It is a very well known that the Japanese are big on giving gifts. It is quite normal to return home with a gift from your travels as it shows your family and friends that you thought of them during your travels. Japan’s extensive omiyage (souvenir) culture makes it easy to get gifts for family and friends. As the cultural capital of Japan, Kyoto is one of the best places to get a beautiful traditional omiyage to take back home to friends and family. But sometimes it’s quite difficult to know exactly what would make great gifts. Here are nine of the best traditional Japanese art gifts you can give to your family and friends.
Washi is a traditional Japanese paper made from the gampi tree, the mitsumata shrub, or Kouzo, a Japanese paper mulberry. Washi has been used for many things throughout the history of Japan including fans, doors, screens, writing and shodo paper, origami, books, scrolls, painting and more. The process for making washi is quite intense as it is processed by hand in a traditional manner. Despite the thinness of washi, it is tougher than wood pulp paper since the plant fibers are longer than wood. The strength and the beauty of the washi make it a great omiyage.
2. Kyoto Doll
Japanese dolls, known under the umbrella term Kyoto dolls, are beautifully crafted dolls wearing traditional Japanese clothing. They were originally made for aristocratic girls to play with during the Heian period but later became a very much sought after omiyage since the Edo period. Even the adults would play with these dolls acting out court life. They are very beautiful and well crafted. They embody the essence of Heian and traditional Japan. These Japanese dolls would make great display pieces and will remind you and your family of the Japanese experience.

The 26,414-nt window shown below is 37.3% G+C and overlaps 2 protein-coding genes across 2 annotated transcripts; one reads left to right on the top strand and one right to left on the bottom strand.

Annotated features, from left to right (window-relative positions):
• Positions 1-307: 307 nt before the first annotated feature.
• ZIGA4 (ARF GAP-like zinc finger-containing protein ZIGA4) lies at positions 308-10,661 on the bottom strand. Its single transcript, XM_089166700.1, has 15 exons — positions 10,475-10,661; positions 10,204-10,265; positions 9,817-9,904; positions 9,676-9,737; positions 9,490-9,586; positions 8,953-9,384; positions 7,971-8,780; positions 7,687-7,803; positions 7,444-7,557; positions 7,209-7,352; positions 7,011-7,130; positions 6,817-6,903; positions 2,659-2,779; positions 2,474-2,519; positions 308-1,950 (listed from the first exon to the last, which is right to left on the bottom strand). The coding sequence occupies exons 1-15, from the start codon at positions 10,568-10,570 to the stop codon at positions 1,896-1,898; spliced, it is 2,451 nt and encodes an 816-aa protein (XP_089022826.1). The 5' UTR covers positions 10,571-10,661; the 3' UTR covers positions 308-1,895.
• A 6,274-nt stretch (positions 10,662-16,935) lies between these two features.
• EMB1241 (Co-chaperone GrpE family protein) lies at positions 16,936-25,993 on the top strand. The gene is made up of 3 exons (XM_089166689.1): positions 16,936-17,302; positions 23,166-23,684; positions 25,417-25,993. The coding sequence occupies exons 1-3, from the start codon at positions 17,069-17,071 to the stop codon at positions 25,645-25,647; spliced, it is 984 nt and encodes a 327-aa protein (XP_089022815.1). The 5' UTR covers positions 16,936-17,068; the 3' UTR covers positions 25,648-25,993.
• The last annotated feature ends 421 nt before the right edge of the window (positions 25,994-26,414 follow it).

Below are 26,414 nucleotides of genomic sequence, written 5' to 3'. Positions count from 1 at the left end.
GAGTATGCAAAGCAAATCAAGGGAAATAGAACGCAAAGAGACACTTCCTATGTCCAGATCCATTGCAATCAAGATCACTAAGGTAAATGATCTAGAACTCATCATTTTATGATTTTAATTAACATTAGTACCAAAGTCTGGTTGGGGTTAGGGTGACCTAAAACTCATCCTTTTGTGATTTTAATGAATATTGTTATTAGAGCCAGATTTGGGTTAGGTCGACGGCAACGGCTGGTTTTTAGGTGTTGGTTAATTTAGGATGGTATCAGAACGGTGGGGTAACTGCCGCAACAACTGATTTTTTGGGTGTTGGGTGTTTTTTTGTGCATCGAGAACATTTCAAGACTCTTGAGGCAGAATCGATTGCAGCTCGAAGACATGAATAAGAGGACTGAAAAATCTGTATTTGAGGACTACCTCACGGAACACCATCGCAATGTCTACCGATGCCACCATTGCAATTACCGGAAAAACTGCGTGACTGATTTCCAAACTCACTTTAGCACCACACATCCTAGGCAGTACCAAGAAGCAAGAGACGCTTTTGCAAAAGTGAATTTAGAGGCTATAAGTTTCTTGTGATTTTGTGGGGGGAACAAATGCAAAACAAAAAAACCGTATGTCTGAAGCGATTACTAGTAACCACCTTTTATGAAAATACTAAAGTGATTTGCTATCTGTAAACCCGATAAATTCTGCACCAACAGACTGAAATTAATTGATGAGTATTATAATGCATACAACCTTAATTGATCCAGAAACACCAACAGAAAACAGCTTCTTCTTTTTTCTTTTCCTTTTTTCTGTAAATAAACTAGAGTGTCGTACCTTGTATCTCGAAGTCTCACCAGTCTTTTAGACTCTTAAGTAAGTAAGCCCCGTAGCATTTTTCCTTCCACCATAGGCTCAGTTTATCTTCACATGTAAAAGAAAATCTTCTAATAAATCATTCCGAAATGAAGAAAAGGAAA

3. Woodblock Prints
Woodblock prints are best known under the technique of Ukiyo-e. It is the art of using carved wooden blocks to print pictures on washi paper that tell a story with every print. The most common things that are depicted with Ukiyo-e woodblock prints are images of women, folktales, historical events, sumo wrestlers, kabuki actors and more. Another less known form is Karakami woodblock prints. This form is heavily inspired by nature and the colors of Kyoto using sparkly dust known as Kira and pigments to create soft, but aesthetically commanding prints. It was most enjoyed by upper-class people in the past and used on walls and slide doors.
Kyoto style lacquerware is characterized by its delicate finishes, sharp corners, and refined designs. Lacquerware products are products made from wood then coated with lacquer. One technique known as Maki-e involves carving pictures into the lacquer and sprinkling the pictures with gold or silver dust for an elegant, royal finish. The beautiful lacquerware that Kyoto produces will surely have your friends and family feeling as if they were a part of the royal court during the Heian period of Japan. They will also make a stunning display for anyone who loves specialty dishes or trunks.